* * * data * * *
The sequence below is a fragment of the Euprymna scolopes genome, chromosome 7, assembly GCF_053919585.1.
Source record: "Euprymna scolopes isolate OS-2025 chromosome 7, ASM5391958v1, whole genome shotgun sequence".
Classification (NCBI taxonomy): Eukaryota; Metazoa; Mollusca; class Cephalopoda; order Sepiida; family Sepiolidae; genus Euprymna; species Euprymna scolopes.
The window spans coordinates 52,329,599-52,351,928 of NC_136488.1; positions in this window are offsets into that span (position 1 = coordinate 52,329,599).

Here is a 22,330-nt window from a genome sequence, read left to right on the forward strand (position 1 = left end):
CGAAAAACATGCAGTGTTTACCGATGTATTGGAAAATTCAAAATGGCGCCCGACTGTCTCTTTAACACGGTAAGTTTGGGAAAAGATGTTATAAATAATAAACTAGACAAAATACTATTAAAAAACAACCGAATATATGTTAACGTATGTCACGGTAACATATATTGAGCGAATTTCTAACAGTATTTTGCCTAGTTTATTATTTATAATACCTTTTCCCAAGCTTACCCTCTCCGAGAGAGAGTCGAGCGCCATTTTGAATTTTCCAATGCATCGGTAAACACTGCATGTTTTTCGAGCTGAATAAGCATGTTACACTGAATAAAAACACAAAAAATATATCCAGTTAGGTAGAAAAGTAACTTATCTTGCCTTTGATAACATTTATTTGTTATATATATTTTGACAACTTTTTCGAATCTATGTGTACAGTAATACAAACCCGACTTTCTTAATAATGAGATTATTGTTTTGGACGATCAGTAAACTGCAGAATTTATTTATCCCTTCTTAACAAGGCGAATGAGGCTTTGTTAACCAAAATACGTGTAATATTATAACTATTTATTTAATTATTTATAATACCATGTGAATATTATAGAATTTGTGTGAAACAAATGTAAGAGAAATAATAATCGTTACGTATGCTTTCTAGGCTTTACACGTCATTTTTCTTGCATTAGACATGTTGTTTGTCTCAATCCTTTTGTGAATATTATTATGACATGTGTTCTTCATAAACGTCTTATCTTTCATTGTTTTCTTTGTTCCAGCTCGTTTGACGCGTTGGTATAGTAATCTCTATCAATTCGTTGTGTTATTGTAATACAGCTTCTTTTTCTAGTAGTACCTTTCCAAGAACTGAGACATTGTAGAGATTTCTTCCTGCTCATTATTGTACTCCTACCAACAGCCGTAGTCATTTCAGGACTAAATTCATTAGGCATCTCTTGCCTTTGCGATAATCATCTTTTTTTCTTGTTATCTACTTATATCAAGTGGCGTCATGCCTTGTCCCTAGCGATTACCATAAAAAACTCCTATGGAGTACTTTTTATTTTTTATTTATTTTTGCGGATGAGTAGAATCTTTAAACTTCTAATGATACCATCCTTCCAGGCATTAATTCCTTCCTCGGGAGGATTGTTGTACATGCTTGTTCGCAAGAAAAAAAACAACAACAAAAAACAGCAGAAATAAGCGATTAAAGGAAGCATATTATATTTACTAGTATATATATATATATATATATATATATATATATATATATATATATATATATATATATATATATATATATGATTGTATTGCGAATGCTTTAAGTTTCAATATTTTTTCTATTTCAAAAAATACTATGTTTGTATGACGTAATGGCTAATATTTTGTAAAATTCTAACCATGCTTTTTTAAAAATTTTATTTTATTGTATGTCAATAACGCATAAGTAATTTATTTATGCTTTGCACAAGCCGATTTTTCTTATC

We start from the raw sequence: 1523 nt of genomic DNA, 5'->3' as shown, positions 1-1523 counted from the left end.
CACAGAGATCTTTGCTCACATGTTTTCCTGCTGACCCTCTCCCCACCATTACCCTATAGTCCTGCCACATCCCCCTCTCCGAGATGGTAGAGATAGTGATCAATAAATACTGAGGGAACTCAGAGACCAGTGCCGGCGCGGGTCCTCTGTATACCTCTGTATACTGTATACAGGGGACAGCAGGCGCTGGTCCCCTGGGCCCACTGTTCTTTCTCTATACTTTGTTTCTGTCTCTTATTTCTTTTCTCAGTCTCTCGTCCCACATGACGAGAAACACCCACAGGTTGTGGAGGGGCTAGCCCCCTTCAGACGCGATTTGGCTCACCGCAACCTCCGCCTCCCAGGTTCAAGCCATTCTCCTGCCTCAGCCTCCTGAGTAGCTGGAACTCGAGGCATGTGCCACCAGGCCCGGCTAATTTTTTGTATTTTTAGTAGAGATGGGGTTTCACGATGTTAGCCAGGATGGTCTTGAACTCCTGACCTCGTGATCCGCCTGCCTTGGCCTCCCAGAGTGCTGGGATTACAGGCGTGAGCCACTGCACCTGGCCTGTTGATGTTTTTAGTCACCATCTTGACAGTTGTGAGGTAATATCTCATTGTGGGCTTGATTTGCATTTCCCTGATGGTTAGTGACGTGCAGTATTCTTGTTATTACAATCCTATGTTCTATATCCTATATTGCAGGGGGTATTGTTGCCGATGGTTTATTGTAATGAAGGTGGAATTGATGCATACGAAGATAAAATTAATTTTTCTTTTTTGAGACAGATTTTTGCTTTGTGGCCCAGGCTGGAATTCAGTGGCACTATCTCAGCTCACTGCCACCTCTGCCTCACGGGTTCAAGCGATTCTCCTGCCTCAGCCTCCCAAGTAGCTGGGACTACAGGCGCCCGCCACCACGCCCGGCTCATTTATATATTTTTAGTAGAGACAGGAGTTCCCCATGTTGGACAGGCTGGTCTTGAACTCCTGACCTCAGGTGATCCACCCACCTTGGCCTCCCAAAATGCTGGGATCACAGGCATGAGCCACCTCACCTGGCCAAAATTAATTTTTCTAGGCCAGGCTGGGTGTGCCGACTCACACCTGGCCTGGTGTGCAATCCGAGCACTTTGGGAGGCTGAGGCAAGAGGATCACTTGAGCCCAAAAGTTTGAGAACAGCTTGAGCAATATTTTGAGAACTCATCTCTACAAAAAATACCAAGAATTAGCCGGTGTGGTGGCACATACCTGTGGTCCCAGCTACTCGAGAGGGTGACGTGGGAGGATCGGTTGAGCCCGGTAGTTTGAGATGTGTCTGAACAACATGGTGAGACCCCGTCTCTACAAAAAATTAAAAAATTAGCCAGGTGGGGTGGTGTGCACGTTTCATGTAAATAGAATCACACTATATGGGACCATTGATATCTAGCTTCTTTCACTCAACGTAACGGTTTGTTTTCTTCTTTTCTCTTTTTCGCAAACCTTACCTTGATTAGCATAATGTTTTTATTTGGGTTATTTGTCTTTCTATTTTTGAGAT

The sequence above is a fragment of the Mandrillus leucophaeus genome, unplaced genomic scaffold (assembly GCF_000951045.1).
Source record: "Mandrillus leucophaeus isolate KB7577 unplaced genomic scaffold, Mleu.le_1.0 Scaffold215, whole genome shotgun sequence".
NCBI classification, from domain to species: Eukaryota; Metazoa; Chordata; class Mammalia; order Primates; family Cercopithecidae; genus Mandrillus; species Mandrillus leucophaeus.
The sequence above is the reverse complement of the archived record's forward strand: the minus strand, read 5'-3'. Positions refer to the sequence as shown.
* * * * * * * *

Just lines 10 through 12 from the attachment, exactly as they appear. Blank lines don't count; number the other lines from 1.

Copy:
Source record: "Mandrillus leucophaeus isolate KB7577 unplaced genomic scaffold, Mleu.le_1.0 Scaffold215, whole genome shotgun sequence".
NCBI classification, from domain to species: Eukaryota; Metazoa; Chordata; class Mammalia; order Primates; family Cercopithecidae; genus Mandrillus; species Mandrillus leucophaeus.
The sequence above is the reverse complement of the archived record's forward strand: the minus strand, read 5'-3'. Positions refer to the sequence as shown.